How to Use Post Processing in Unity

Post Processing is adding a filter(s) to your Game Scene and can really give your game a nice polish look. In this article, we are going talk about how to setup the Post Processing System in Unity and from there you can explore and experiment with all the filters Unity has to offer (end of ad).

First, we need to add the Post Processor Stack from the Package Manager. The Package Manager is a collection of Unity products, which will give you add-ons to use.

Find the Post Processing stack and download. This may take some time.

We will now add a GameObject to the scene that will act as a layer and which we will apply the Post Processing Layer. Let’s rename the GameObect to ‘Post Process Volume’ and we will add a Post-Processing Volume component to it. If we didn’t download the Post Processing Stack, these components wouldn’t be available.

Once the Volume is added, we have bool of Is Global which allows you to either apply more than one filter to a game scene (false). For example, you may have a village that has a water area, so you will have a filter when the camera is on land and another it is in the water. Or to the whole scene (true), which applies the filter to the whole scene. Also, we need to create a Profile and can easily do this by selecting New and it will create one.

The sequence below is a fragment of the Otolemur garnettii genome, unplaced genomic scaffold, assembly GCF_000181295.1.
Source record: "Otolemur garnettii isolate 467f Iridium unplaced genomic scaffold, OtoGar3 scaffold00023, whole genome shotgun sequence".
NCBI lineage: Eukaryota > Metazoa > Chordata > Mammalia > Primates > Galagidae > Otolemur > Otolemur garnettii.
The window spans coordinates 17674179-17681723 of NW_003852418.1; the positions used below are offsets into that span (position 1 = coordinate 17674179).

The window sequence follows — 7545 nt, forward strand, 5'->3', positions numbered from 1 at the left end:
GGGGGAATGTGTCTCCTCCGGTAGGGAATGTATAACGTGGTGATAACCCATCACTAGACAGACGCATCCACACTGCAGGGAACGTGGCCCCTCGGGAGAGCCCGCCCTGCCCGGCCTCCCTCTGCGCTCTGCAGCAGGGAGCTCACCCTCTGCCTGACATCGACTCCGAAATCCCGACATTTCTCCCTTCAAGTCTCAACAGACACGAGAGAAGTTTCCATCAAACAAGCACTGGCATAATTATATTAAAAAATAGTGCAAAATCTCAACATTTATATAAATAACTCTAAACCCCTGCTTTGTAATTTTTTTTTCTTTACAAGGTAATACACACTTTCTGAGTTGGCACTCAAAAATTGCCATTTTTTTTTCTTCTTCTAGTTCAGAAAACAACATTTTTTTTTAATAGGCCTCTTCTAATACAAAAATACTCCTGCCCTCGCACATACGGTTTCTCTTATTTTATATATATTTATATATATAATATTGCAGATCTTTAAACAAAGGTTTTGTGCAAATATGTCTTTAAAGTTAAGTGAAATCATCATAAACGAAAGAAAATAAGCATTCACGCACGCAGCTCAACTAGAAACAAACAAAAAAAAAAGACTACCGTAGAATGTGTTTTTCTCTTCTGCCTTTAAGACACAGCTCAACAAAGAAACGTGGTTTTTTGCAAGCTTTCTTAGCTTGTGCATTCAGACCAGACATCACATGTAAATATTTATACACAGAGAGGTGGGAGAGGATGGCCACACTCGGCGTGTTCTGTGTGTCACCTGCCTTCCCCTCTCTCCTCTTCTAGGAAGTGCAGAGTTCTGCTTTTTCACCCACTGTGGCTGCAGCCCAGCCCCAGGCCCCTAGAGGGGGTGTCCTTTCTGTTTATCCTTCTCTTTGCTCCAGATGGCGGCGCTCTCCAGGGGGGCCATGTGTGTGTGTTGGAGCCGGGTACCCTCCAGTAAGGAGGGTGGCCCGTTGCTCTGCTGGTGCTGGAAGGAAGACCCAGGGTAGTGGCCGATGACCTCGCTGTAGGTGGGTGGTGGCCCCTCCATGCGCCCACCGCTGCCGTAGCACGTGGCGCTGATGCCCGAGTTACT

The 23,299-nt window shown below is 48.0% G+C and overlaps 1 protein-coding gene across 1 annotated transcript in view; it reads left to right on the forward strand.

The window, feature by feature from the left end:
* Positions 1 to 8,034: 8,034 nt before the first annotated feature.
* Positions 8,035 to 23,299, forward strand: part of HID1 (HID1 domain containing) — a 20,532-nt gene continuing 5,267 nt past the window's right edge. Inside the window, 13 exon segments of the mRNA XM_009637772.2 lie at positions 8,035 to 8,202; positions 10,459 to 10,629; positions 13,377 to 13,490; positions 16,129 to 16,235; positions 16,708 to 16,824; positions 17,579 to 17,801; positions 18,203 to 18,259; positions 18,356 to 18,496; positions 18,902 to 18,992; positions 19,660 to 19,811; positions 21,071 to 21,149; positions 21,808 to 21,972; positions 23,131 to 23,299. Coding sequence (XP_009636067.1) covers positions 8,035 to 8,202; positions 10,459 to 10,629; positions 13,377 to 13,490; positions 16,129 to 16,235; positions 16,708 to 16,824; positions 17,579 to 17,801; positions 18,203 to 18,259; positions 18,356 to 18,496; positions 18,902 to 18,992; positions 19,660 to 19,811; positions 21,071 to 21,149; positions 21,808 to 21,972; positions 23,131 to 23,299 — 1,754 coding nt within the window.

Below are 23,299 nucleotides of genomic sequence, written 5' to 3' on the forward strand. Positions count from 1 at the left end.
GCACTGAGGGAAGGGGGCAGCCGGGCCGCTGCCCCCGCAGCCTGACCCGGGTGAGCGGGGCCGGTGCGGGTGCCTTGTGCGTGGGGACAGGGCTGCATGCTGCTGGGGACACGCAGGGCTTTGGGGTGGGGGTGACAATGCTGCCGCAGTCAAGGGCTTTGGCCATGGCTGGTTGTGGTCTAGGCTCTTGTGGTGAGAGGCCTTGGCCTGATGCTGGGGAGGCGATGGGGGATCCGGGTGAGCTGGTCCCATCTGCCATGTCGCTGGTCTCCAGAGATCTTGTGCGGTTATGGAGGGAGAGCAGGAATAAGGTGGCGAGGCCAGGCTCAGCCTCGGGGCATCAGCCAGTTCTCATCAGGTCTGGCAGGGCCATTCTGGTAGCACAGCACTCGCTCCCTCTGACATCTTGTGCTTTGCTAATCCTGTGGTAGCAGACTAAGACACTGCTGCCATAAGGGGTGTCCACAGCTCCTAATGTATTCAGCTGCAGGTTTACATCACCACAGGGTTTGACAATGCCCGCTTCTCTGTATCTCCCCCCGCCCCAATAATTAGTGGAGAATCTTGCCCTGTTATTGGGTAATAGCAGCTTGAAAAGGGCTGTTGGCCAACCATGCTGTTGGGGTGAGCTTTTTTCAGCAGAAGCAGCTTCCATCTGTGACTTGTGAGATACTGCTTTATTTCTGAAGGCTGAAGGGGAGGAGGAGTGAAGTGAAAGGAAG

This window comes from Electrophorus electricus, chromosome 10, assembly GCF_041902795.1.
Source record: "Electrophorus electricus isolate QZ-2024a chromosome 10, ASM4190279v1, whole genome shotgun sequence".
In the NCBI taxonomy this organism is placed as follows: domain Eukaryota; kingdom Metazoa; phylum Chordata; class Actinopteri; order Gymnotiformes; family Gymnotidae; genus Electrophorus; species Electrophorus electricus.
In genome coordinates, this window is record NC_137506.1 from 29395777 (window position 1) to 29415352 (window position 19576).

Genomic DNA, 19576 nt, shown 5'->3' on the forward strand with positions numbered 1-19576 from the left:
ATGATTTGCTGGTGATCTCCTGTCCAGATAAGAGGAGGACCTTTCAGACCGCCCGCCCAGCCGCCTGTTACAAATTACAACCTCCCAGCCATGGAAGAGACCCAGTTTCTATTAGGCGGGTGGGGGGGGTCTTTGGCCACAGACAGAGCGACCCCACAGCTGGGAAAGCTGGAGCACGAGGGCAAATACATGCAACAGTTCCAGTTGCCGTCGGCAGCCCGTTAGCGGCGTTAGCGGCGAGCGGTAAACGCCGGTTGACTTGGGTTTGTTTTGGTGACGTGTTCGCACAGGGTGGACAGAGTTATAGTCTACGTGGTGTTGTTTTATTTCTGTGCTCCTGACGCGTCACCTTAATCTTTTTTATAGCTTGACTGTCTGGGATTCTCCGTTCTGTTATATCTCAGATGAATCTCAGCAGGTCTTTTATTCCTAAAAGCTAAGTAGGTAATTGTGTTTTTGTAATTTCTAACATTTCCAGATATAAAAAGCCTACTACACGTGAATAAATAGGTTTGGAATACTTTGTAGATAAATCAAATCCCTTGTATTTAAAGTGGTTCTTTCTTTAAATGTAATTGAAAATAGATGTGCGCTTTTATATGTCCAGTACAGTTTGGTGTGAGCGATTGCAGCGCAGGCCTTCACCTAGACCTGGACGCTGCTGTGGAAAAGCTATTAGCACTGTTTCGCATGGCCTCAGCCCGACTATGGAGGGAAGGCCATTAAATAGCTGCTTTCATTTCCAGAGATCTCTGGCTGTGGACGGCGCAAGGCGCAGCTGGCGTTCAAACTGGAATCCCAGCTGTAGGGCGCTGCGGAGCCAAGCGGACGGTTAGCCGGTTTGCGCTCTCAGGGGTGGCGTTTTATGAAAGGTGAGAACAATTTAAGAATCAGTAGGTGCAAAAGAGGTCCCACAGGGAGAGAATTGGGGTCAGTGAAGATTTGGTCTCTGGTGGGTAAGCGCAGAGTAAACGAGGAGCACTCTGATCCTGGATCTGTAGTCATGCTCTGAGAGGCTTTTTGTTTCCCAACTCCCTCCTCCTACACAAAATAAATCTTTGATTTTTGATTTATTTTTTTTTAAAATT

Next, we will need to create and add a new Layer (‘Post Processing’) to our Post Process Volume which is need when we attach this to the camera.

Let’s add the Post Processing Volume to the Camera, and to do this we will add Post-Process Layer to the Camera.

In the Post-Process Layer, we will add the Main Camera and select the Post Processing Layer we created on the Post Process Volume.

Now the fun part! Let’s head back to the Post Process Volume to select Add effect to pull a Unity menu of different effects you can use. There are a lot of effects Unity offers that will not be covered in this article, but the two I used in my game are Bloom and Color Grading. The Bloom Effect allows you to manipulate the glow colors emits and Color Grading gives you the ability to adjust the color levels in the scene.

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Ryan McCoach

Ryan McCoach

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